Early court decisions followed a trend of protectionism and upheld restrictions on the nature and conditions of employment for women. In Bradwell v. Illinois (1873), the Supreme Court upheld a state law preventing women from practicing law. Not until the 1970s did U. S. Supreme Court rulings begin to move away from the restrictive, protectionist trend of the past. Reed v. Reed (1971) was the first instance of the Court striking down a state law which discriminated against women. Taylor v. Louisiana (1975) overturned the precedent set in Hoyt v. Florida. Phillips v.
Martin-Marietta (1971) ruled that employers could not discriminate against mothers of preschool children, despite fears that they might often miss work to care for their children. In Stanton v. Stanton (1975) the Court struck down a Utah law which required divorced fathers to support sons until they were twenty-one under the assumption that they would need support while being educated, while daughters had to be supported only until they were eighteen under the assumption that they would get married and be supported by their husbands. Beginning in the 1920s, the U.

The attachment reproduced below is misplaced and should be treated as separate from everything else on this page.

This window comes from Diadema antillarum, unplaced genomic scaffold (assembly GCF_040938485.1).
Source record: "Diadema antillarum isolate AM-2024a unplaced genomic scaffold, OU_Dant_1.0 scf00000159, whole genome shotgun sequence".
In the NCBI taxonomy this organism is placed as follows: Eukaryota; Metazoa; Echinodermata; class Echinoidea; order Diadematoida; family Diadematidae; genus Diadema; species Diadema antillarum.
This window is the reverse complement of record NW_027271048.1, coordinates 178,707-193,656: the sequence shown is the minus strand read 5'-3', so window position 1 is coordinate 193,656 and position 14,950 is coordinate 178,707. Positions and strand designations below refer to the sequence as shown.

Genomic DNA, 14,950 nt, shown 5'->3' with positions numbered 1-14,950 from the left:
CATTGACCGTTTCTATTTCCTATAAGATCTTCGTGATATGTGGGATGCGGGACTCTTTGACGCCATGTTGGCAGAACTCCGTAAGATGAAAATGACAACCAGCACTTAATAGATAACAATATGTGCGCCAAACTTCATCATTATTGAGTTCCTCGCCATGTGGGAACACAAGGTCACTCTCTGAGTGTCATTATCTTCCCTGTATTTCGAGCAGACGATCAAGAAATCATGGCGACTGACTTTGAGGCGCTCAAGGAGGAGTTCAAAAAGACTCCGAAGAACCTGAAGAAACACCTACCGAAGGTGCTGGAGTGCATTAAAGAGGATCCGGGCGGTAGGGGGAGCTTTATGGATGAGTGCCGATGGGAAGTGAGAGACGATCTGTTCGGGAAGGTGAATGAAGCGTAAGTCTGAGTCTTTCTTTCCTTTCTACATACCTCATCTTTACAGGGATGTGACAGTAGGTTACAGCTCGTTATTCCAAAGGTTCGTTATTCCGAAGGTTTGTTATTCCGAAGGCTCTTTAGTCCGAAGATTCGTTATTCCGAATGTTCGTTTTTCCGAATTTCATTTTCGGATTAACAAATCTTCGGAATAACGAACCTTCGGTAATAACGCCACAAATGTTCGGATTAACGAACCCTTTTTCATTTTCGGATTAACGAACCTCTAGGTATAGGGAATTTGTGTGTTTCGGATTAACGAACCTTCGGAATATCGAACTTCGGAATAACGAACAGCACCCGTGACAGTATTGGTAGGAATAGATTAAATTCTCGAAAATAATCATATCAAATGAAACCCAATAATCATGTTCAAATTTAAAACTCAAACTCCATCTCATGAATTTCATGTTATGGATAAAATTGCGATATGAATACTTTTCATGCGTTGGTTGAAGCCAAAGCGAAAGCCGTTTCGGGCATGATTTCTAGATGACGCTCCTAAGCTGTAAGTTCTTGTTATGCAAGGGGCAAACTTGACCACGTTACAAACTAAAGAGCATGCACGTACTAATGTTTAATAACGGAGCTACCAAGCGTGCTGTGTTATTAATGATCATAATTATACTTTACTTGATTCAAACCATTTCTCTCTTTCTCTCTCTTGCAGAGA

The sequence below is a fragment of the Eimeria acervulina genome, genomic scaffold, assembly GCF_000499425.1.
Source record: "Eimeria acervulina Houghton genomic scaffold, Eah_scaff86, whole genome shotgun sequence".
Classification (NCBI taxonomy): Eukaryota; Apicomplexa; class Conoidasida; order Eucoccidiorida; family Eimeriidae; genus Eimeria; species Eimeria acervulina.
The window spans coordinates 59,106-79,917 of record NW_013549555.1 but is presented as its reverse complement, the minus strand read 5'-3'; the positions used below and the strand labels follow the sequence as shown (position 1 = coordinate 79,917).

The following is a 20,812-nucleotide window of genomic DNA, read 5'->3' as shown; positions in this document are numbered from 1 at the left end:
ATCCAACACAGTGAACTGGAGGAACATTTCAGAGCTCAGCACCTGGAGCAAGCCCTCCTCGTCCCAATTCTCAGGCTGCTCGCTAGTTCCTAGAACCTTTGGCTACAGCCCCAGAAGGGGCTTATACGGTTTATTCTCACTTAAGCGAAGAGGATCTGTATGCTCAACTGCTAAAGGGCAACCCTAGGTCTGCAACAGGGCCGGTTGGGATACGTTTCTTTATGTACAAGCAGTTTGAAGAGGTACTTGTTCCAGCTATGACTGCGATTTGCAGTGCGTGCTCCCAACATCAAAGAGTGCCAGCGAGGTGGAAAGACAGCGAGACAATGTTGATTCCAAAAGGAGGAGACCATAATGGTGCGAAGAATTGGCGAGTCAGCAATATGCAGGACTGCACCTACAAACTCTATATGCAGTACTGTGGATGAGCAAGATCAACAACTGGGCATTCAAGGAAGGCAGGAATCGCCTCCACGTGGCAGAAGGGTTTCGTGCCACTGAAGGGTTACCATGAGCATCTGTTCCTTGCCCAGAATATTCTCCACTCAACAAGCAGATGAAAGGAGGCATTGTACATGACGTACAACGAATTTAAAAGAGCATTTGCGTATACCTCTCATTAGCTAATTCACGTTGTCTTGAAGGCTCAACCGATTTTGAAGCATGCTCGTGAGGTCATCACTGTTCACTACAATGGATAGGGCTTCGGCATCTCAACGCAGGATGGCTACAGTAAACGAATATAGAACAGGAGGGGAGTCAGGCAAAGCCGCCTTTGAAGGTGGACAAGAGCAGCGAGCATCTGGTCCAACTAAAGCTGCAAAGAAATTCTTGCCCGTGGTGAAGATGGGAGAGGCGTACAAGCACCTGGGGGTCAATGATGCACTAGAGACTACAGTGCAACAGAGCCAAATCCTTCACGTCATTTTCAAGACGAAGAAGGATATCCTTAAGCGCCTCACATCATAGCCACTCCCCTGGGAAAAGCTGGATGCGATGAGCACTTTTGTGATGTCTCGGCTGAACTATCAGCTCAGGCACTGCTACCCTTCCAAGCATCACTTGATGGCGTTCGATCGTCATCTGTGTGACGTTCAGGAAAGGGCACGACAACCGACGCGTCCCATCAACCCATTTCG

S. Supreme Court began to apply the Bill of Rights to states through a process now called the incorporation of the Bill of Rights into the Fourteenth Amendment. As originally passed, the Bill of Rights applied only to the federal government and not to state governments. The Fourteenth Amendment's equal protection and due process clauses clearly applied to the states. Through a series of lengthy cases, the Court engaged in a piecemeal process of interpreting the Fourteenth Amendment clauses to include the various freedoms protected in the Bill of Rights. In Near v.